Stocks drop before expected Fed hike; oil soars on EU embargo

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London, United Kingdom — Global stock markets slid Wednesday in cautious deals before an expected half-point interest rate hike from the inflation-fighting US Federal Reserve.اضافة اعلان

Meanwhile, oil prices rebounded sharply after EU chief Ursula von der Leyen said the bloc would impose a gradual ban on Russian crude over Moscow's invasion of Ukraine.

European stocks fell after a broadly downbeat session in Asia, although key bourses, including Shanghai and Tokyo remained shut.

The dollar drifted lower versus the euro and yen.

Trading cautiously

"Stocks across Europe are treading cautiously ahead of today's Fed announcement," City Index analyst Fiona Cincotta told AFP.

"Stock markets often fall in reaction to rising interest rates because the cost of borrowing becomes more expensive and earnings and growth slows."

The Fed is Wednesday forecast to unveil a half-percentage-point interest rate hike — its biggest increase since 2000 — as global central banks race to tame galloping inflation in the wake of the Ukraine war.

The announcement is due one day before the Bank of England is also predicted to deliver a hike.

India's central bank unexpectedly ramped up its key rate by 40 percentage points to 4.4 percent on Wednesday.

Policymakers are seeking to tackle runaway prices -- but risk damaging global economic recovery from the pandemic.

Investor sentiment also remains dogged by fallout from Russia's ongoing Ukraine invasion, which has fueled bumper gains for many raw materials, including crude.

That has in turn sent inflation accelerating to multi-decade highs in nations including Britain and the United States.

Oil jumped almost four percent Wednesday after the latest EU crackdown on Russia, a major crude producer.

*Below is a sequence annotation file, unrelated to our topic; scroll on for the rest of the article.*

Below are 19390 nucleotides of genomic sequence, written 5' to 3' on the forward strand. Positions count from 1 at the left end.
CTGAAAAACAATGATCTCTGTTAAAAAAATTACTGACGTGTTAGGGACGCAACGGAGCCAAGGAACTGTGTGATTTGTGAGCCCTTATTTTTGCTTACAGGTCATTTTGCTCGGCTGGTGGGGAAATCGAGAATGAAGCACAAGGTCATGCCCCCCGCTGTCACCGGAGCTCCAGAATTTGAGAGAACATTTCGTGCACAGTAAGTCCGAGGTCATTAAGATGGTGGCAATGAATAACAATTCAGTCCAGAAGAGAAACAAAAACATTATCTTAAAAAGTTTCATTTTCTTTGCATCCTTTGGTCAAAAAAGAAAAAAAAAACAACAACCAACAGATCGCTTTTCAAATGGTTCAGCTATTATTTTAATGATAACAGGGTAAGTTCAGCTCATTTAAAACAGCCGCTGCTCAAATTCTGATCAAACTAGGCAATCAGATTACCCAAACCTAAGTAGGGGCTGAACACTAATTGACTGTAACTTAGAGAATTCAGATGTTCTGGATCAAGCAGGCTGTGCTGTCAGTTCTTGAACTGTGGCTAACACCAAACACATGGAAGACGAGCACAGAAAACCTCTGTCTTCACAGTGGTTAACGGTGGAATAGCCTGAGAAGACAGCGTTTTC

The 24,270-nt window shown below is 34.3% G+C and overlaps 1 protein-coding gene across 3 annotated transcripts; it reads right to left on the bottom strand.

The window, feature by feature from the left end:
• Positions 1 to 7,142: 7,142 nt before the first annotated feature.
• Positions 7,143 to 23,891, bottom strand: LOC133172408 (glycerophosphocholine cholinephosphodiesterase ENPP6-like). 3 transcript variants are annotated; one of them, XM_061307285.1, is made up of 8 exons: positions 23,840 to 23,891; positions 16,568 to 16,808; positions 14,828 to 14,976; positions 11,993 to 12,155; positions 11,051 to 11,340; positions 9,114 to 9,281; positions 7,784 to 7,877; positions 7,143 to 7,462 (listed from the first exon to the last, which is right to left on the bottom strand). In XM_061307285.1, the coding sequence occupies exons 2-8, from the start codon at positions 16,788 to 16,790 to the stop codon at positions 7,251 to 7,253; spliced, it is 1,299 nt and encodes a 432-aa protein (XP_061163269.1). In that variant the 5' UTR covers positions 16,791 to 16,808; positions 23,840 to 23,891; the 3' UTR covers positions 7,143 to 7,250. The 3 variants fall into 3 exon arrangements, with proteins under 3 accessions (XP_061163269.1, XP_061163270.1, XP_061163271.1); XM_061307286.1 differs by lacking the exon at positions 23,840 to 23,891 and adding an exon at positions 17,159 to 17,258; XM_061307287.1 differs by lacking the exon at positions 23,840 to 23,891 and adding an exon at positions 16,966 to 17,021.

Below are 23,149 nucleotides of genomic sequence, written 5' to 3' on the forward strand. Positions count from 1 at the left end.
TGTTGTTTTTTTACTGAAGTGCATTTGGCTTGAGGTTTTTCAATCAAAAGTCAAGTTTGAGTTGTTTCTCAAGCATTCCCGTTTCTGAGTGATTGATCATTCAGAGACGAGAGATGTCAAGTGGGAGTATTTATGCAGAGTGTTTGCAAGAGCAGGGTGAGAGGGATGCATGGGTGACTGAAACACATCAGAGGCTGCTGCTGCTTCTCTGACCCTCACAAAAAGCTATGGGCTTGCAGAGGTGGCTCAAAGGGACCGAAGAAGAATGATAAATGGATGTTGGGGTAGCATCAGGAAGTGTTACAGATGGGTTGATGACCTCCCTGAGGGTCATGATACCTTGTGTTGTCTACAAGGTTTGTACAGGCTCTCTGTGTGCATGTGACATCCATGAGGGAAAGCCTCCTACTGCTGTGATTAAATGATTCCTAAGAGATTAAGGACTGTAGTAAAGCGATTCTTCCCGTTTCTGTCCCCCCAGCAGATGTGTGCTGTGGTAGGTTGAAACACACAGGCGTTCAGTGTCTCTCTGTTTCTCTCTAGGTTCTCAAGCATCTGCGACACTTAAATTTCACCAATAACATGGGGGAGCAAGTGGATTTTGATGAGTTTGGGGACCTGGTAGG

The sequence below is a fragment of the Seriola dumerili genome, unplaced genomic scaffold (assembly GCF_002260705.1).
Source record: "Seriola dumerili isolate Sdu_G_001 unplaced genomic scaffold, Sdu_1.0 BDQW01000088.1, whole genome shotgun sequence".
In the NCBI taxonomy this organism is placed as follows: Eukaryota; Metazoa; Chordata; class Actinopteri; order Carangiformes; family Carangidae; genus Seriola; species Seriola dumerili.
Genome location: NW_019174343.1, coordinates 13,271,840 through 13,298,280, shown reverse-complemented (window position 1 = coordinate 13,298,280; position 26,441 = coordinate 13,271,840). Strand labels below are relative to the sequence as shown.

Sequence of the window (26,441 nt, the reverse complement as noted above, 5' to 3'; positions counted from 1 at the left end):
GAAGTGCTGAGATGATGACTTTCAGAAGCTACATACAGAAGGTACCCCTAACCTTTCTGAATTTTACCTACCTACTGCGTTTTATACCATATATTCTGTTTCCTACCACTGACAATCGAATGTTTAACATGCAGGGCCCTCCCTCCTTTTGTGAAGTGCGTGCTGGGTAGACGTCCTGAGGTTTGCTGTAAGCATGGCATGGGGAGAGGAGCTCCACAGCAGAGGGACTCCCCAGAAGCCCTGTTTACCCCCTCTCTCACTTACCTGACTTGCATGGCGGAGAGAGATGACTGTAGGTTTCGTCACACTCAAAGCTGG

"We now propose a ban on Russian oil. This will be a complete import ban on all Russian oil, seaborne, and pipeline, crude and refined," von der Leyen told the European Parliament.

But, she added, "we will make sure that we phase out Russian oil in an orderly fashion," with crude banned gradually over the next six months and refined fuels by the end of the year.

The EU executive also proposed sanctioning the head of the Russian Orthodox Church, Patriarch Kirill, and excluding the Russian bank Sberbank from the SWIFT network.

'EU tightens screw'

"As the EU tightens the sanctions screw on Russia by bringing in a phased ban on its crude oil, worries about global supply have reared up again," said Susannah Streeter, senior analyst at Hargreaves Lansdown.

"The price of the benchmark Brent scurried up ... to above $108 a barrel after the toughened up stance emerged."

Oil traders were already on tenterhooks before Thursday's gathering of OPEC and other key producers, including Russia, who will discuss whether or not to lift output more than expected.

The alliance known as OPEC+ had slashed output in 2020 when oil prices crashed due to the pandemic.

When demand picked up again last year as countries emerged from lockdowns, the coalition began to modestly increase production.

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